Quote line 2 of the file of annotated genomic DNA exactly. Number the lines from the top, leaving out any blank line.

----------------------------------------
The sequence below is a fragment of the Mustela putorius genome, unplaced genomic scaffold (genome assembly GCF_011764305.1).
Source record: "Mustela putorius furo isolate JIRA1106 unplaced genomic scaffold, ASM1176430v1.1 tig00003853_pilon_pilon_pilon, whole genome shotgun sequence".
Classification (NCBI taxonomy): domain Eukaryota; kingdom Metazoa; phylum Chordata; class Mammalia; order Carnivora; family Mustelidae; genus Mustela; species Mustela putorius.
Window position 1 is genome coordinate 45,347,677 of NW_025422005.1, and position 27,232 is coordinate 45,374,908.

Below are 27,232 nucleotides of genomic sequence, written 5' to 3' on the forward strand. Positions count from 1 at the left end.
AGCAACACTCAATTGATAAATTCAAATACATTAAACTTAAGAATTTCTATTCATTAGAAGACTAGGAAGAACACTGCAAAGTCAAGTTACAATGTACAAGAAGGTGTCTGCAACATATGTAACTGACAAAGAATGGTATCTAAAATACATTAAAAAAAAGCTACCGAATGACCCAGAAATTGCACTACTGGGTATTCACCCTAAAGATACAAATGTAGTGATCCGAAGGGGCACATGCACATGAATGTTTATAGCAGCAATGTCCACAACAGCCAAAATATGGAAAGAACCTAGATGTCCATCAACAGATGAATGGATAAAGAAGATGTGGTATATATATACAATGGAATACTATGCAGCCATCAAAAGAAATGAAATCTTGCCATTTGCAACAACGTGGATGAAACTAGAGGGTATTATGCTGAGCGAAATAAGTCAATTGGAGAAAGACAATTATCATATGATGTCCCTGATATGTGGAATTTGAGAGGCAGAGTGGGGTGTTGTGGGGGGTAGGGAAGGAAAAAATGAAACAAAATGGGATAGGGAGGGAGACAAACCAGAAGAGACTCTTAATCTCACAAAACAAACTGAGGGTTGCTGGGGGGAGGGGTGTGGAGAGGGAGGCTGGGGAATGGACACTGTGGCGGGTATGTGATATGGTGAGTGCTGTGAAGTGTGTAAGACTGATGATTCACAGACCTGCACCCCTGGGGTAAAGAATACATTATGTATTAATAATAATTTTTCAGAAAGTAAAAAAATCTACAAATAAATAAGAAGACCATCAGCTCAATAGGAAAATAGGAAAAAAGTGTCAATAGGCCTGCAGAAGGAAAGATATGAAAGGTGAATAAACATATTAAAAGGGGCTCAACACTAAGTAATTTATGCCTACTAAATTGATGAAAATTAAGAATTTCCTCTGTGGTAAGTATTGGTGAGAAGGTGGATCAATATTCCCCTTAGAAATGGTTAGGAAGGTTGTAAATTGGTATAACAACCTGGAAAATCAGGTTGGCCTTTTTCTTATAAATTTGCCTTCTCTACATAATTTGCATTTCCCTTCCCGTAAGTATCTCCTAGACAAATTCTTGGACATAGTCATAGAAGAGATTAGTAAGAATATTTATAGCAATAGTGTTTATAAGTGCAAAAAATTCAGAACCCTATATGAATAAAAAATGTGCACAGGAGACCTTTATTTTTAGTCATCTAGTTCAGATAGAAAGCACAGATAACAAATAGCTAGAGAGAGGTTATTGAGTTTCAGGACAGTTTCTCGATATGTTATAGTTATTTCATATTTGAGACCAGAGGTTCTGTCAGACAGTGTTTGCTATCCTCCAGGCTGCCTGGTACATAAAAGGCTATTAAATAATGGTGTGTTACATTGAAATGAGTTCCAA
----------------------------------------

Source record: "Mustela putorius furo isolate JIRA1106 unplaced genomic scaffold, ASM1176430v1.1 tig00003853_pilon_pilon_pilon, whole genome shotgun sequence".